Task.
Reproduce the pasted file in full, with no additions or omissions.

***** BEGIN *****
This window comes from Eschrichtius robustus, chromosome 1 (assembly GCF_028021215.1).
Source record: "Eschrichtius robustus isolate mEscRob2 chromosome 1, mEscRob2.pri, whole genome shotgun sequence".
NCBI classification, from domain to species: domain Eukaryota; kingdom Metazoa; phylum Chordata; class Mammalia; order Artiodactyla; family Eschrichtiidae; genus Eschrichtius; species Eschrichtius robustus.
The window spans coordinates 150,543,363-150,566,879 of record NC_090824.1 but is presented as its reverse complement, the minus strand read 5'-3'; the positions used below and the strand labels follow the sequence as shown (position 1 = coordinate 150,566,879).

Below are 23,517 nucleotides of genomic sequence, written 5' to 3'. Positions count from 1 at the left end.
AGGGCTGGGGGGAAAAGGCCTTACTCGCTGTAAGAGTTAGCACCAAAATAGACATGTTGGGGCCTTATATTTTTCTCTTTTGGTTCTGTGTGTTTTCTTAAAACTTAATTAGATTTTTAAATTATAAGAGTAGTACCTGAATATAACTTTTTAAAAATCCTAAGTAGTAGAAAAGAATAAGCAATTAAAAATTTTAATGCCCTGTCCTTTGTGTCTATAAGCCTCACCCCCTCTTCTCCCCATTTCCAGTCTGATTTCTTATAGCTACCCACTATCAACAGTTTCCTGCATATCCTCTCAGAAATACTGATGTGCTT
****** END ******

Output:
This window comes from Eschrichtius robustus, chromosome 1 (assembly GCF_028021215.1).
Source record: "Eschrichtius robustus isolate mEscRob2 chromosome 1, mEscRob2.pri, whole genome shotgun sequence".
NCBI classification, from domain to species: domain Eukaryota; kingdom Metazoa; phylum Chordata; class Mammalia; order Artiodactyla; family Eschrichtiidae; genus Eschrichtius; species Eschrichtius robustus.
The window spans coordinates 150,543,363-150,566,879 of record NC_090824.1 but is presented as its reverse complement, the minus strand read 5'-3'; the positions used below and the strand labels follow the sequence as shown (position 1 = coordinate 150,566,879).

Below are 23,517 nucleotides of genomic sequence, written 5' to 3'. Positions count from 1 at the left end.
AGGGCTGGGGGGAAAAGGCCTTACTCGCTGTAAGAGTTAGCACCAAAATAGACATGTTGGGGCCTTATATTTTTCTCTTTTGGTTCTGTGTGTTTTCTTAAAACTTAATTAGATTTTTAAATTATAAGAGTAGTACCTGAATATAACTTTTTAAAAATCCTAAGTAGTAGAAAAGAATAAGCAATTAAAAATTTTAATGCCCTGTCCTTTGTGTCTATAAGCCTCACCCCCTCTTCTCCCCATTTCCAGTCTGATTTCTTATAGCTACCCACTATCAACAGTTTCCTGCATATCCTCTCAGAAATACTGATGTGCTT